After three weeks of the most grueling preseason senior Jeff Owens can remember, however, the extra week of practice time isn't so much about preparation as it is about rejuvenation.

"This extra week will help guys get their legs back up under them," Owens said. "I think we can just go out and work on our fundamentals and get better, make sure everyone knows the scheme of the defense."


Richt offered a ringing endorsement to sophomore Richard Samuel on Friday, saying the tailback was firmly atop Georgia's depth chart. But while Samuel hopes to approach the 1,400 rushing yards compiled by Knowshon Moreno a year ago, the plan for replacing the 33 receptions and nearly 400 receiving yards Moreno added is still likely to be a committee approach.

"I think we're kind of going to pull from everybody to get certain aspects of what Knowshon did," Cox said. "Richard's a hard runner, kind of a bruiser and he gets open, but it's not like he has incredible ball skills."

Samuel caught just two passes for 11 yards as a freshman, numbers likely to increase with additional playing time this season. Still, fellow tailbacks Caleb King and Carlton Thomas are better known for their abilities as receivers and are likely to see plenty of action in that role.

"A guy like Caleb or Carlton, they have really smooth hands," Cox said. "I'm not saying we're not going to throw the ball to Richard, but I definitely think we'll be using them rather than expecting Richard to run every down and catch every ball we throw to the backs."


Senior defensive end Marcus Washington returned to the practice field Saturday after missing two days due to illness. Sophomore linebacker Marcus Dowtin worked out with the team, too, but in a green, non-contact jersey. Dowtin had missed nearly a week with strep throat.

"He's been in the bed," Richt said of Dowtin. "He hasn't even been going to class. But he's coming out of it now and he's made enough progress for us to believe he'll be back Monday."

The two illnesses were enough to warrant quick medical attention for both players, but it's a scenario Richt said his training staff has been preparing for since the spring.

With the outbreak of the H1N1 virus – better known as the swine flu – Richt said trainer Ron Courson and his staff have been quick to diagnose flu symptoms and isolate players who may be ill.

"We had a few guys over the summer that we moved them out of their dorms or we moved a roommate out of the dorm when we thought a guy might have some flu symptoms," Richt said. "Even Dowtin, we kept him away from everybody even though we knew it was more of a strep throat thing. Ron always does a great job, but on this we were pretty proactive."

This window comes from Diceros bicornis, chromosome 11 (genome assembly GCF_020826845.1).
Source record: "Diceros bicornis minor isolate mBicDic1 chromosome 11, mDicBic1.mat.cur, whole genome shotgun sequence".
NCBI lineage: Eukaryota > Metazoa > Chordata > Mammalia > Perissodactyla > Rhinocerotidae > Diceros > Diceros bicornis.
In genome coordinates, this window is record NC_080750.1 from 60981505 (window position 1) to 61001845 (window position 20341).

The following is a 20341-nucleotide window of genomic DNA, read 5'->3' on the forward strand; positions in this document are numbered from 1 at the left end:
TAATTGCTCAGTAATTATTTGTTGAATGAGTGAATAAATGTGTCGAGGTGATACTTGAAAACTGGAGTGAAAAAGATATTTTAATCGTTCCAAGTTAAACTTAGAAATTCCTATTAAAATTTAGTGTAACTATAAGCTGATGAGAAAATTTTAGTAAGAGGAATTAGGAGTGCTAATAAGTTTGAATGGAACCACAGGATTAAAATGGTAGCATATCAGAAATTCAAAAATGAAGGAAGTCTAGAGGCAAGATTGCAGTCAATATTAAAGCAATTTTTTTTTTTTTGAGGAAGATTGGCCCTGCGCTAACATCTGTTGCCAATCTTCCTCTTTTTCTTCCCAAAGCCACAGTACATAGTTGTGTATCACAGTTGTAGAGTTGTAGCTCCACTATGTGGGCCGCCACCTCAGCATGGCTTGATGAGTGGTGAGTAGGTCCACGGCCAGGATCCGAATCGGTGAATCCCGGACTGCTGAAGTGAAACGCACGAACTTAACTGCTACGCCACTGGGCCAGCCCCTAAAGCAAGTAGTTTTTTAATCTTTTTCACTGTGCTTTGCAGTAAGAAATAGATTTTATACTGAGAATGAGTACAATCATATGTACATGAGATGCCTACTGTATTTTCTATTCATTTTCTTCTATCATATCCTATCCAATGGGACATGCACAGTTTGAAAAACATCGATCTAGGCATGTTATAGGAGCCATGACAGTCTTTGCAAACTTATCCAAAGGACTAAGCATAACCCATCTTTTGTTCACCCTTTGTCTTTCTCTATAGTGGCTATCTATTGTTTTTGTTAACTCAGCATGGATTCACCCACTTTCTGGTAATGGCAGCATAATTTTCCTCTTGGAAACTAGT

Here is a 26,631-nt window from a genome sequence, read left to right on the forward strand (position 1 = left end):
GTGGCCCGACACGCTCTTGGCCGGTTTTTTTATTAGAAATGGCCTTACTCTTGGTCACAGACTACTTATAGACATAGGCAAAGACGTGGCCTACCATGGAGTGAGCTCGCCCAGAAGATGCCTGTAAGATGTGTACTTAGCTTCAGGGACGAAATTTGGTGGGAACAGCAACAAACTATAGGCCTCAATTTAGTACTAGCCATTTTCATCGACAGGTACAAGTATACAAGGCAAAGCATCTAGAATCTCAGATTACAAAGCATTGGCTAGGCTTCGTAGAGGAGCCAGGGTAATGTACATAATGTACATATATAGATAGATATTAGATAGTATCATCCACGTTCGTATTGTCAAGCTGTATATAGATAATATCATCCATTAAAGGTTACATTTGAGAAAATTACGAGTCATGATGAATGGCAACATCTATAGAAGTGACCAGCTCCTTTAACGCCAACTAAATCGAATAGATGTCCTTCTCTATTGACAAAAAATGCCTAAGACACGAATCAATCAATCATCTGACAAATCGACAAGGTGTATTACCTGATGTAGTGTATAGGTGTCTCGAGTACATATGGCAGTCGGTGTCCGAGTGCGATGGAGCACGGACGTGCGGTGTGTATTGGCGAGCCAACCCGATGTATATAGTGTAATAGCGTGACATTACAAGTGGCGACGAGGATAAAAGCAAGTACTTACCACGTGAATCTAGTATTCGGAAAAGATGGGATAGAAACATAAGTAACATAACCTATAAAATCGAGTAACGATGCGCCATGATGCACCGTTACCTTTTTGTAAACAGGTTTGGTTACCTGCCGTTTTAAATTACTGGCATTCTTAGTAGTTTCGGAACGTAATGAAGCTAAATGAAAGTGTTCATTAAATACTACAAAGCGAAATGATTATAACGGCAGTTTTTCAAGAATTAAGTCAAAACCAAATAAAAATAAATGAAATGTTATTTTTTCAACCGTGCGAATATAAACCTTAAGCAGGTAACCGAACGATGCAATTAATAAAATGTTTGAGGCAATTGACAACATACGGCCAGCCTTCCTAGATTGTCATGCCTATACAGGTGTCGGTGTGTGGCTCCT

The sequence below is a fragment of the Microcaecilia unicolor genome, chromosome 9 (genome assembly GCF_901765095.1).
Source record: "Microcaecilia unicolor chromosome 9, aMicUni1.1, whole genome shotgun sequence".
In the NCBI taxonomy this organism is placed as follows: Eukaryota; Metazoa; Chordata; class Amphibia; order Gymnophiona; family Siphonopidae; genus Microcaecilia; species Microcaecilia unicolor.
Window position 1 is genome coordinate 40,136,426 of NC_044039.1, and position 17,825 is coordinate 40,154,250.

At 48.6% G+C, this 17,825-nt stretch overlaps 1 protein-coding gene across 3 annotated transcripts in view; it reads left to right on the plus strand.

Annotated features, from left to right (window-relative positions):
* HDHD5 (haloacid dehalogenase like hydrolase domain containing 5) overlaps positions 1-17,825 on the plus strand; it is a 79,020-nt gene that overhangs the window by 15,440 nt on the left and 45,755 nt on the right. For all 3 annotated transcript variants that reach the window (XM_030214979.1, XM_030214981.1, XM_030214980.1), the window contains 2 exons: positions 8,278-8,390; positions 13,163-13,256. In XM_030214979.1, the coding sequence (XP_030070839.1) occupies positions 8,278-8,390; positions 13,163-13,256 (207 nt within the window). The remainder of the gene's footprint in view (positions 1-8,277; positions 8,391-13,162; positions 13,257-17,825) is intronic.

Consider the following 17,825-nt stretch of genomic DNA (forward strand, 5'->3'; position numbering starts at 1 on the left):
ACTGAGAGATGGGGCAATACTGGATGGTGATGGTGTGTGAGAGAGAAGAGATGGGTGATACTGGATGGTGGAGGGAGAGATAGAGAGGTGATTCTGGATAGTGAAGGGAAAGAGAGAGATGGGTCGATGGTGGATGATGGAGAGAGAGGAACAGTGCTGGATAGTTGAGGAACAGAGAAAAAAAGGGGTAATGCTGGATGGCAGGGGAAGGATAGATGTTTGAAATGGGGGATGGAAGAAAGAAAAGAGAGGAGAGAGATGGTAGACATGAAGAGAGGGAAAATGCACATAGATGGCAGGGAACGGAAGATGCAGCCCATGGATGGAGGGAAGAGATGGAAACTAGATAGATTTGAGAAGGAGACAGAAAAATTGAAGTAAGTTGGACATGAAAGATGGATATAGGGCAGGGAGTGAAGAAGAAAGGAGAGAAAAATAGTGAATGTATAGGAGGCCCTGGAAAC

Last season, Georgia entered the year with its best-ever preseason ranking, players on the cover of Sports Illustrated and a ton of hype surrounding the team. The result was a disappointing 10-3 campaign in which the Bulldogs never came close to meeting lofty expectations.

This year, the shoe is on the other foot as Oklahoma State features the Sports Illustrated cover boys and national attention. While Cox isn't ready to call that an advantage for his side, he said he's well aware of the perils of too much publicity before a team even hits the field.

"I don't know how much of an advantage it will be," Cox said. "They might feed off of it. I just know it wasn't the best thing for us, or at least it didn't turn out to be last year. I like the way we're ranked. I like being in an underdog situation. I think it made us work harder this offseason, and we'll see how it affected them when we play them."

(NOTE: Cox may not know if it's an advantage, but I highly recommend reading this story from The Oklahoman and forming your own opinion.)


Georgia began scout team work for Oklahoma State on Friday -- doing about 20 minutes of preparations, head coach Mark Richt said. The scout team work will increase gradually this week, culminating with Georgia's final preseason scrimmage Wednesday in which the No. 1 units will play a simulated game against the scout team's version of Oklahoma State.

"We're in good shape," Richt said. "We're ready to move into our scout team units. By Wednesday we want them to have enough work so that when we have that game, they've give us a pretty good look."

After Wednesday's practice game, the Bulldogs will take Thursday off, then return to full practices Friday and Saturday. Next Sunday is a regularly scheduled off day and Georgia then begins its normal preparations the following Monday with a practice in full pads.

"It'll be good to be moving toward the game plan, but I think it will also be good to get their bodies refreshed," Richt said.


As to what Georgia might expect from Oklahoma State, Richt has some good news and some bad news.